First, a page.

This works great for the wee ones who can’t stand having their burned finger held in the stream, which is more painful. Next, I took a few minutes to do something I like –pinterest! Great distraction to take my focus off the pain while I was sitting for my 30 minutes. For a child, this might be a good time to put on a favorite cartoon and snuggle with momma, or read a favorite book together. Just keep that sore finger in the cool water.

As the pain subsided, I took a few minutes to think about what actually happened and the thoughts that went through my mind as I was getting the pastry and right up to the point of getting burned. I kept swirling my finger in the cold water in the glass, and then I took a nice deep breath and held it for a second, then really slowly let it exhale.

That’s what triggered my relaxation and started to help the pain really go down! Just going back into the moments before and then doing the deep breathing and slow exhale helped me release the stuck, “Oh I’m hurt!” feelings.

With kids, you can practice having them do it by making the S sound, pretending to be Sammy the Ssssssnake, or Susie the Ssssssssssnake. Put the teeth together and really slowing the exhale helps to calm the body and kick in the relaxation system, (the parasympathetic nervous system) instead of staying stuck in the active, fight/flight/freeze response to getting burned (the sympathetic nervous system).

Once the slowed exhale has helped calm things down, and the helpful distraction takes the mind off the burn, the stinging starts to go away pretty fast, until you take the finger out of the cool water. But once it starts up, you can do the slow breathing again and it will fade out.

The last thing I did, was to get over my fear of using my finger. Guess how I did that?

I got on my keyboard and started typing up this post. 🙂  Yes, it hurt to use that finger for about 30 seconds, but then I got into what I was doing and forgot all about it. And that is what I have the kiddoes do too. We get the legos, or the barbies, the cars or whatever they really love to play with that requires finger dexterity.

The goal is to get them over the hump of not wanting to use that finger normally. It takes a few seconds, but once they get into the enjoyment of playing, especially when momma takes a greater than usual interest, it quickly appears that they can use the finger as if it never happened.

Now that I’ve explained how I handle the basics for minor injuries in my home, I need to say that if you or your child experiences a burn, you will want to seek qualified first aid. My story is provided for your information and education only, and I do not intend it to be used as medical advice, nor it is my intention to diagnose, treat, or cure any medical condition. Please, if you need medical attention, seek out the services of a qualified professional.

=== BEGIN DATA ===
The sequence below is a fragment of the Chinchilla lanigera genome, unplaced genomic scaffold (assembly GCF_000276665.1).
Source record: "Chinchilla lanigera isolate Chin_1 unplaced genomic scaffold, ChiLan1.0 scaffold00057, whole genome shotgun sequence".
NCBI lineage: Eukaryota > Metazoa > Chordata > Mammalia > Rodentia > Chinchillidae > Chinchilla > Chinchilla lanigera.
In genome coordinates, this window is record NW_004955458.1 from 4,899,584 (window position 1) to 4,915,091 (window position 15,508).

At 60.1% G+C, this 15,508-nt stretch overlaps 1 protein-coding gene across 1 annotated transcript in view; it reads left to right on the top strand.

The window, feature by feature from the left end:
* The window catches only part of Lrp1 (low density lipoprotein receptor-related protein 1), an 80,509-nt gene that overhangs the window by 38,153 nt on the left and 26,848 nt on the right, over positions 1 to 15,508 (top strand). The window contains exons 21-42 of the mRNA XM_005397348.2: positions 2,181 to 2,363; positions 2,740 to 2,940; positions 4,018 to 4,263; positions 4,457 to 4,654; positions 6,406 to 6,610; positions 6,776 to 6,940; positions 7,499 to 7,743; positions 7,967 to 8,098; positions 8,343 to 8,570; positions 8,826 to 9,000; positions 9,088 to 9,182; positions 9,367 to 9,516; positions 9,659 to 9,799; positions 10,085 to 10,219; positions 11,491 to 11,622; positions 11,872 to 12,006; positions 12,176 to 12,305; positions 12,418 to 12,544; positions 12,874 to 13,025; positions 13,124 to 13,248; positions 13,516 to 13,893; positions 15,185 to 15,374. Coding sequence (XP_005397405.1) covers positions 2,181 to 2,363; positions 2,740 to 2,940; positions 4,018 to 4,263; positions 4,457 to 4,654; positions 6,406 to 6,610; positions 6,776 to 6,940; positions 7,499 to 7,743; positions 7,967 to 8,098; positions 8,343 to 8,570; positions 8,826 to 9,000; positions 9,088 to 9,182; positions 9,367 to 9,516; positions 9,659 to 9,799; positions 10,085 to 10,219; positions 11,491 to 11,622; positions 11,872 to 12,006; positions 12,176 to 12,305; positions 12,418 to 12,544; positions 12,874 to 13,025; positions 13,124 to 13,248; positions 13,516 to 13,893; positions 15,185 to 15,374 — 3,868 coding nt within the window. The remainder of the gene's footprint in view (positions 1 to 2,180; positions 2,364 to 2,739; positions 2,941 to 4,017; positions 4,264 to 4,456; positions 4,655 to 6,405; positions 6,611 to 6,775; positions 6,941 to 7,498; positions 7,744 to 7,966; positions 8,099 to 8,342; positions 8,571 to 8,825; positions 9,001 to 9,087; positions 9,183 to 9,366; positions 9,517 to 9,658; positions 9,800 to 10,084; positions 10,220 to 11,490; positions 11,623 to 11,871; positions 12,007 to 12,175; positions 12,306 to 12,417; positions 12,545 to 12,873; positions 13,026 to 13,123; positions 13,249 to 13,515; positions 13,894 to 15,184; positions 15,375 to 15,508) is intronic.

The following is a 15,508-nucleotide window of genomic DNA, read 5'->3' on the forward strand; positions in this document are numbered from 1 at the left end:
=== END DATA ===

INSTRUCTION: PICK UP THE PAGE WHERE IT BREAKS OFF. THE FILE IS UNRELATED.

I also encourage you to become proficient in first aid yourself. Check with your local fire department to see who offers courses in your area.

I share my story in the hopes of helping share ideas to comfort and bring peace and relaxation to a person in need so they can feel better faster.



PS. My finger completely stopped hurting before I started typing, started again, and then stopped before I published this post!

Daydream Hack #2: Clean the house

image credit:

Once you have gotten good at feeling motivated to get out of bed, then you are ready to do a new daydream hack. This time, we’ll use visualization to get motivated to clean the house.

This visualization is for when you’ve gotten up and you can’t see to get moving. You’re in front of the tv and you know the housework is there, it needs to be done and it’s your job to do it, but you just can’t get going on it.

First, notice what time it is when you start.

While you’re sitting down and relaxed, close your eyes and picture the chore you are least excited about. For me, that’s usually doing the dishes, so I’ll pick that one.

Imagine the dishes going into the water in the sink. See the gunk and goo rinsing off. They are shiny and wet now, sparkling clean. I have a dishwasher, so I picture my hands getting all wet and feeling the water running over them as I reach into the sink and grab the dishes and then move them over into the dishwasher.